Did you love I Hate Suzie? Billie Piper’s new film, Rare Beasts, continues the star’s exploration of being a modern woman.
“Money. Cock. Promotion.” These are the affirmations that a chorus of women internally repeat while tapping their heads and walking around London in Billie Piper’s Rare Beasts. It’s one of many scathing scenes in the film that address the anxieties of being a modern woman.
Much like Piper’s recent hit series, I Hate Suzie, it follows a woman in her 30s who is navigating a crisis. Piper has said she wants the story to “encourage debate and conversation” – and that’s exactly what it does, but you need to stop and really think about what you’ve just watched first, because there’s a lot of ground covered here.
Mandy is a single mum – whose idea of a healthy relationship is skewered by her parents’ complicated breakup – writing about a love that no longer exists for her job in television and dating a man (Pete) who, despite being utterly intolerable to watch, she continues to try to forge a relationship with. She’s also juggling the news of her mum’s cancer diagnosis, the return of her absent dad who she hates, and her young son’s behavioural problems.
“Even though I feel scared and angry, I still love and respect myself,” is her own head-tapping mantra.
As Mandy navigates all of this, she creates a slew of memorable scenes. Take, for instance, Mandy’s awkward striptease for Pete, where she introduces her physical flaws one by one before she can relax enough for them to have sex. Instead of being outraged that Pete negatively comments on her boobs, back, caesarean scar and feet as she strips, Mandy actually feels her insecurities are validated and she warms to him.
There’s also the beautiful but archaic wedding that Mandy attends, with a ceremony that focuses on the wife obeying her husband. The bride (played by Lily James) reveals to Mandy afterwards that she chose it herself, claiming she’s a “post post post feminist”. And there’s the scene where Mandy and her friends sit around a dinner table sniffing endless lines of cocaine as they relentlessly bitch, complain and compare their lives. “I shouldn’t be crying on coke,” one of the women shouts in floods of tears.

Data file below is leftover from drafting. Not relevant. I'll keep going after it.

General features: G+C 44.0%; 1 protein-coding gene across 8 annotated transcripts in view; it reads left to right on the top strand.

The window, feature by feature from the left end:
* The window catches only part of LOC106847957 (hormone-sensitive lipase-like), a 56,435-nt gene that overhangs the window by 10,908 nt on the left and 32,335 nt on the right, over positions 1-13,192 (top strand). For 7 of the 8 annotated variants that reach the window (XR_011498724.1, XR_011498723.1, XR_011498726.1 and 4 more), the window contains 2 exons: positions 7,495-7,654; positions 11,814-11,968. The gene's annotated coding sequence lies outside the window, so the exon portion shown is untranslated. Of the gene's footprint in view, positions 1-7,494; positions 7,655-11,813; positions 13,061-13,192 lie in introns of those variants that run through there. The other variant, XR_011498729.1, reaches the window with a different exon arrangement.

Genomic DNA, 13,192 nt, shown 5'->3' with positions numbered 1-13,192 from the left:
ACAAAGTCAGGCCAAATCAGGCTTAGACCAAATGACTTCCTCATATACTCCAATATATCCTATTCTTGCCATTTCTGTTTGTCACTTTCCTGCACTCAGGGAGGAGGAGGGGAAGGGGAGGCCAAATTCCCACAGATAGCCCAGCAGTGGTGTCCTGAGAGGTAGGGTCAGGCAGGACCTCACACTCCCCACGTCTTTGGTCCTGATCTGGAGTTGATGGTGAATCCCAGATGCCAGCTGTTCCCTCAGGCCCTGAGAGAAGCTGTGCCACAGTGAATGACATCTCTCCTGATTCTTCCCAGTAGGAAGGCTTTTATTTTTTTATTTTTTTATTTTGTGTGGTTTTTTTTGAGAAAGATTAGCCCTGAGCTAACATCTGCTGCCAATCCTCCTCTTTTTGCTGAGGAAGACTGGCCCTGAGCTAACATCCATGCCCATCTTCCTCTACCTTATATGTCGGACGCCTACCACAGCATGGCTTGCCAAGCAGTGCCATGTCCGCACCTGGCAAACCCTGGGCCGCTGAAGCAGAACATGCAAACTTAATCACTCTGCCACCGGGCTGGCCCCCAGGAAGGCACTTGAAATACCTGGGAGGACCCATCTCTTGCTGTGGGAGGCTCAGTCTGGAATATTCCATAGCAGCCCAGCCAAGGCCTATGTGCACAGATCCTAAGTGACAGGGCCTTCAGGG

It’s an endless stream of anxiety-inducing moments that make for a chaotic (but very stylish) viewing. It’s the last scene, however, that actually offers some needed clarity.
Mandy admits that all she wants is “an easy life, a five-hour day, and a nice bloke”. The ‘forbidden’ thoughts of a modern woman are laid bare; but in turn, the female chorus gets angry and shouts at her for having these very thoughts. In saying out loud what it is she really wants in life to feel happy, Mandy’s feminist values are questioned.
Piper has said that this film is about “a female nihilist trying to navigate this liberated progressive time in women’s history, and the crisis and confusion that comes with that.” And haven’t most of us grappled with similar thoughts around our professional, romantic and family lives at some point?
Rare Beasts is released in UK cinemas on 21 May.
Images: Republic Film Distribution
Hollie is a digital writer at Stylist.co.uk, mainly covering the daily news on women’s issues, politics, celebrities and entertainment. She also keeps an ear out for the best podcast episodes to share with readers. Oh, and don’t even get her started on Outlander…